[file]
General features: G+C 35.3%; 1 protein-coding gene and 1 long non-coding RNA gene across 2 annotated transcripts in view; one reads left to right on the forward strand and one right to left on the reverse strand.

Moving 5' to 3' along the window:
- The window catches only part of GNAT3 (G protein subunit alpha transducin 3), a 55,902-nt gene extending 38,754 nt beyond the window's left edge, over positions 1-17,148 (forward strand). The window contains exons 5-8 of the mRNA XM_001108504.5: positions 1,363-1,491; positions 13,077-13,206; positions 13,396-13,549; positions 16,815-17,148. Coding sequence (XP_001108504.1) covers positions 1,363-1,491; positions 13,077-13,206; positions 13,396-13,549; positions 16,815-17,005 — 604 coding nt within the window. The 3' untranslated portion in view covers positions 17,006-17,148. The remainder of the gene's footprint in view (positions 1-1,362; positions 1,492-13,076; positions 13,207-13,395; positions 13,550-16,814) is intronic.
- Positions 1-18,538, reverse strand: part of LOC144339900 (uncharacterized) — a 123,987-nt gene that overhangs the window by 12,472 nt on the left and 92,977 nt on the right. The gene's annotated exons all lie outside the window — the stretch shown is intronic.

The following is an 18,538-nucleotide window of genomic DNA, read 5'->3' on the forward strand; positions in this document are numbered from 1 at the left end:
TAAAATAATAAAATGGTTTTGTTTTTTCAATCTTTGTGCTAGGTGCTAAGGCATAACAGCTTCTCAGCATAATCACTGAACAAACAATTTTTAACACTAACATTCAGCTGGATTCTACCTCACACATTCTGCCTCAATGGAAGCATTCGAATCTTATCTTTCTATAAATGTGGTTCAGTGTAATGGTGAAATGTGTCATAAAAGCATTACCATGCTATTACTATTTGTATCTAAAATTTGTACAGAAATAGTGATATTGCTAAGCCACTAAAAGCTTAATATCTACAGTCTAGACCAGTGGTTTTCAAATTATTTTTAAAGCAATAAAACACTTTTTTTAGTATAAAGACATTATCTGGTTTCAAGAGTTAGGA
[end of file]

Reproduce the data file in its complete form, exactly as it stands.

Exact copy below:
General features: G+C 35.3%; 1 protein-coding gene and 1 long non-coding RNA gene across 2 annotated transcripts in view; one reads left to right on the forward strand and one right to left on the reverse strand.

Moving 5' to 3' along the window:
- The window catches only part of GNAT3 (G protein subunit alpha transducin 3), a 55,902-nt gene extending 38,754 nt beyond the window's left edge, over positions 1-17,148 (forward strand). The window contains exons 5-8 of the mRNA XM_001108504.5: positions 1,363-1,491; positions 13,077-13,206; positions 13,396-13,549; positions 16,815-17,148. Coding sequence (XP_001108504.1) covers positions 1,363-1,491; positions 13,077-13,206; positions 13,396-13,549; positions 16,815-17,005 — 604 coding nt within the window. The 3' untranslated portion in view covers positions 17,006-17,148. The remainder of the gene's footprint in view (positions 1-1,362; positions 1,492-13,076; positions 13,207-13,395; positions 13,550-16,814) is intronic.
- Positions 1-18,538, reverse strand: part of LOC144339900 (uncharacterized) — a 123,987-nt gene that overhangs the window by 12,472 nt on the left and 92,977 nt on the right. The gene's annotated exons all lie outside the window — the stretch shown is intronic.

The following is an 18,538-nucleotide window of genomic DNA, read 5'->3' on the forward strand; positions in this document are numbered from 1 at the left end:
TAAAATAATAAAATGGTTTTGTTTTTTCAATCTTTGTGCTAGGTGCTAAGGCATAACAGCTTCTCAGCATAATCACTGAACAAACAATTTTTAACACTAACATTCAGCTGGATTCTACCTCACACATTCTGCCTCAATGGAAGCATTCGAATCTTATCTTTCTATAAATGTGGTTCAGTGTAATGGTGAAATGTGTCATAAAAGCATTACCATGCTATTACTATTTGTATCTAAAATTTGTACAGAAATAGTGATATTGCTAAGCCACTAAAAGCTTAATATCTACAGTCTAGACCAGTGGTTTTCAAATTATTTTTAAAGCAATAAAACACTTTTTTTAGTATAAAGACATTATCTGGTTTCAAGAGTTAGGA